TUESDAY, July 20 (HealthDay News) -- The cancer drug Avastin, when used in combination with standard chemotherapy, is safe and can effectively treat an advanced form of one of the most common lung cancers, researchers report.
Previously it had been thought that this combination might have serious adverse side effects, including life-threatening bleeding, for patients with non-squamous non-small-cell lung tumors. However, this phase 4 trial, which used Avastin (bevacizumab) plus chemotherapy in a large population found these problems were minimal.
Phase 4 trials are done after a drug is on the market, to look for any new problems.
"Today we have a new option to treat non-squamous lung cancer, incorporating Avastin in chemotherapy regimens and in maintenance therapy," said lead researcher Dr. Lucio Crino, director of medical oncology at S. Maria della Misericordia Hospital in Perugia, Italy.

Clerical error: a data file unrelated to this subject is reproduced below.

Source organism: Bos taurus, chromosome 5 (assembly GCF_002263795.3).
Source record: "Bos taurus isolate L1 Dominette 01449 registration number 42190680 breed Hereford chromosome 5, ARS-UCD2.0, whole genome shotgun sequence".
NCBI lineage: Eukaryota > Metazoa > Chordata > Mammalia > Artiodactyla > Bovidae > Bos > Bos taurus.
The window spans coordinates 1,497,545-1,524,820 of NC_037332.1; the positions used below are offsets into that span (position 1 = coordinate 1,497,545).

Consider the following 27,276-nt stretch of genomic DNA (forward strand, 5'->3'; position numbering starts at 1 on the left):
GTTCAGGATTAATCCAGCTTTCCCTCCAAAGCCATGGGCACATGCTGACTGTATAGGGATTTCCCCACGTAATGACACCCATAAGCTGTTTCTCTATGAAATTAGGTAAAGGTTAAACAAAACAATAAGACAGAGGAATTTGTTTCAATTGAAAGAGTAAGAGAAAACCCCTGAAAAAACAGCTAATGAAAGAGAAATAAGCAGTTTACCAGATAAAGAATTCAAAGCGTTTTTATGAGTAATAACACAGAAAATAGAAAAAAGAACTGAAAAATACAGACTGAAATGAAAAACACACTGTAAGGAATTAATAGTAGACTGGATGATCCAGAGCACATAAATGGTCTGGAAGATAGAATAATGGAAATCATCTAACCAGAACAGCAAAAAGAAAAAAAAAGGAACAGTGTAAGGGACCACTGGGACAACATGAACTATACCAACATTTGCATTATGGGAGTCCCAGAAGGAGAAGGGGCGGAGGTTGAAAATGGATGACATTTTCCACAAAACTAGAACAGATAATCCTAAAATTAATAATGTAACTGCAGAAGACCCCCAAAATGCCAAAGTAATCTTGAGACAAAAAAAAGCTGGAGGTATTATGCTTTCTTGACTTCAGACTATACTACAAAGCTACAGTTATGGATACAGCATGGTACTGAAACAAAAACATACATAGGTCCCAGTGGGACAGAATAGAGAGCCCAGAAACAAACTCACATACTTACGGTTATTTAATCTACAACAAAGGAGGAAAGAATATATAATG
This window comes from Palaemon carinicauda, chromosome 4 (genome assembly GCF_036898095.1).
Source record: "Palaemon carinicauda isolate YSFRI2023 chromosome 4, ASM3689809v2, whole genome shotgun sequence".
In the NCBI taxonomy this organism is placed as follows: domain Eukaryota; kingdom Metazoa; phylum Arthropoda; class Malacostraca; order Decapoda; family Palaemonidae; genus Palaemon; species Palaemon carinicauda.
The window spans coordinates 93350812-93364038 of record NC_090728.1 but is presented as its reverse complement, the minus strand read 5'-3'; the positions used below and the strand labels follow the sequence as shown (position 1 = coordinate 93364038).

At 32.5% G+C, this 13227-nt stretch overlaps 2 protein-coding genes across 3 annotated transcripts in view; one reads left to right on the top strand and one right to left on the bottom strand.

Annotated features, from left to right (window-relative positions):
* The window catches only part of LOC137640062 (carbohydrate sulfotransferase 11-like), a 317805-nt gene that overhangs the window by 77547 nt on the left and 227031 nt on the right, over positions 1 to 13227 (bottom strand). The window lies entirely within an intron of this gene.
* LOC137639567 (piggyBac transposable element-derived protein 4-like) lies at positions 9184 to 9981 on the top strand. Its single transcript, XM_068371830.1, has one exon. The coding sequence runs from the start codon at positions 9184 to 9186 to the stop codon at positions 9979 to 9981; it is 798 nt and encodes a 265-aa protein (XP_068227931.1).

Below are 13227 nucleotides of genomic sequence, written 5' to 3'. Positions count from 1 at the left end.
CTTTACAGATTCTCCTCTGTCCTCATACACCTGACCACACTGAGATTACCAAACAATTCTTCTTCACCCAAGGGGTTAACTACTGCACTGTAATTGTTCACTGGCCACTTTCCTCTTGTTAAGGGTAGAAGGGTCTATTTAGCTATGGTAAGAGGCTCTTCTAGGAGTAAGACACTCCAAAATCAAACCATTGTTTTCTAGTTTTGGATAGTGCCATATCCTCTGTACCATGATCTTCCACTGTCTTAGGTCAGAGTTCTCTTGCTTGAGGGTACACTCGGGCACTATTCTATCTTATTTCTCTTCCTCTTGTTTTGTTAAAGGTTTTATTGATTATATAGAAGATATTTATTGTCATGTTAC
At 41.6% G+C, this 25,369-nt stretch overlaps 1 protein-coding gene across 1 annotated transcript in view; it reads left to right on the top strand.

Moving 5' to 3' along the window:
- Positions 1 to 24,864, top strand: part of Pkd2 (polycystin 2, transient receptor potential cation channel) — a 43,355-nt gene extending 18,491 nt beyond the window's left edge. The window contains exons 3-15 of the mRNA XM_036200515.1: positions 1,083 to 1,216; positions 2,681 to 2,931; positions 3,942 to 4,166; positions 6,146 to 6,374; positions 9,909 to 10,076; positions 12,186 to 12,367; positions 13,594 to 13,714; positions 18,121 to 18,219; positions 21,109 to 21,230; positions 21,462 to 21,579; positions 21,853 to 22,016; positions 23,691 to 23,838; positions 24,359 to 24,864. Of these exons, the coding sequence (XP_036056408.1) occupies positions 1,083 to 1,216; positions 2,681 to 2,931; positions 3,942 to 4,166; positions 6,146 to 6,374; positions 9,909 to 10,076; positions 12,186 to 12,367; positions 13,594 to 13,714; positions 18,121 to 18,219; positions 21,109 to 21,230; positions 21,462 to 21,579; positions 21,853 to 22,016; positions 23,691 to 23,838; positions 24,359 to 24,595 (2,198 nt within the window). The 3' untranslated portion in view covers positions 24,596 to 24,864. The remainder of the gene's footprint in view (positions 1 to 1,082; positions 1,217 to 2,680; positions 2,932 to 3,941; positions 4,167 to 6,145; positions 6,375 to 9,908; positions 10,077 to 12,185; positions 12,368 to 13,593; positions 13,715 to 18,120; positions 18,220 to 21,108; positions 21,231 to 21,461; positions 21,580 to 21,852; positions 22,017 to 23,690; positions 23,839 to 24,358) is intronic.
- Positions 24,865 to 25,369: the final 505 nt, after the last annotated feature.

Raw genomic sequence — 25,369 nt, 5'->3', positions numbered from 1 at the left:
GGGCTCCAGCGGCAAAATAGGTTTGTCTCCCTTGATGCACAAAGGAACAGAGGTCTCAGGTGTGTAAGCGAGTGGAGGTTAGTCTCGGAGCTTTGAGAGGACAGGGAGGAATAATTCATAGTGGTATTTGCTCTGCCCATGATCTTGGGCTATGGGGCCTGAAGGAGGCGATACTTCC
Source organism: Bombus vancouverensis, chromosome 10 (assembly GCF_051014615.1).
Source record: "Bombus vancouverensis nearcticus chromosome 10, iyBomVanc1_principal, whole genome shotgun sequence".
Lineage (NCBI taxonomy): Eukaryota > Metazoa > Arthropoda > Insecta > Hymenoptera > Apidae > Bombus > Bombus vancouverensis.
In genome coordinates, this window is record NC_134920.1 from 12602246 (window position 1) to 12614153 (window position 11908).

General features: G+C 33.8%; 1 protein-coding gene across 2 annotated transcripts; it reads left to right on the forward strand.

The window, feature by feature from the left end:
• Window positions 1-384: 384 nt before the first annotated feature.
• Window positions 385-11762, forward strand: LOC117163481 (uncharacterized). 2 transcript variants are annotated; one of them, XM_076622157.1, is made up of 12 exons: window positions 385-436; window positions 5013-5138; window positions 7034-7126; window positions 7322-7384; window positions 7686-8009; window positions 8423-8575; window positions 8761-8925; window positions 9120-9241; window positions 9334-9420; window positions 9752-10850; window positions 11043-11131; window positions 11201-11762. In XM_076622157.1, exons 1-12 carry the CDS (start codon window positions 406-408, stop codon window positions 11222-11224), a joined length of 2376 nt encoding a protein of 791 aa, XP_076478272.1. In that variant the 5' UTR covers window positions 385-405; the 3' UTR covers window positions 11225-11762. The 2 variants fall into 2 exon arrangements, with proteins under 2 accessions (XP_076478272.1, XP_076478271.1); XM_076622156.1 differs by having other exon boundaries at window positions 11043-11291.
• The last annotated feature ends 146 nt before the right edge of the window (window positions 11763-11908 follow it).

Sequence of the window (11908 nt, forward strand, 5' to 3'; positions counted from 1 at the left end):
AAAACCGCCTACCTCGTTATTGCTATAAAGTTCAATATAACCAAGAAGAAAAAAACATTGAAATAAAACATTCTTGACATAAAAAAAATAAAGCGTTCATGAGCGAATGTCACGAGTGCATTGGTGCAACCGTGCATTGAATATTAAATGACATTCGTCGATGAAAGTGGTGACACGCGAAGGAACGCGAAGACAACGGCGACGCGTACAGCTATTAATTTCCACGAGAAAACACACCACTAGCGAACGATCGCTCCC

"The practical implication is the possibility to incorporate Avastin with any chemotherapy regimen in the frontline therapy of metastatic non-squamous lung cancer," he added.
The report, which is funded by the maker of Avastin, F Hoffman-La Roche Ltd., is published in the July 20 issue of The Lancet Oncology. The funder was involved in study design, coordination of data collection, data analysis, data interpretation, and writing of the report, the journal noted.
Advanced non-small-cell lung cancer is a common cancer that kills 1.18 million people every year worldwide, according to background information in the study. Avastin is a so-called monoclonal antibody that works by blocking vascular endothelial growth factor A, which stimulates the growth of the tumor's blood supply.
When used as an adjunct to chemotherapy, Avastin had already shown cancer-fighting activity in two phase 3 trials, the researchers noted.
For the study, Crino's team studied Avasti
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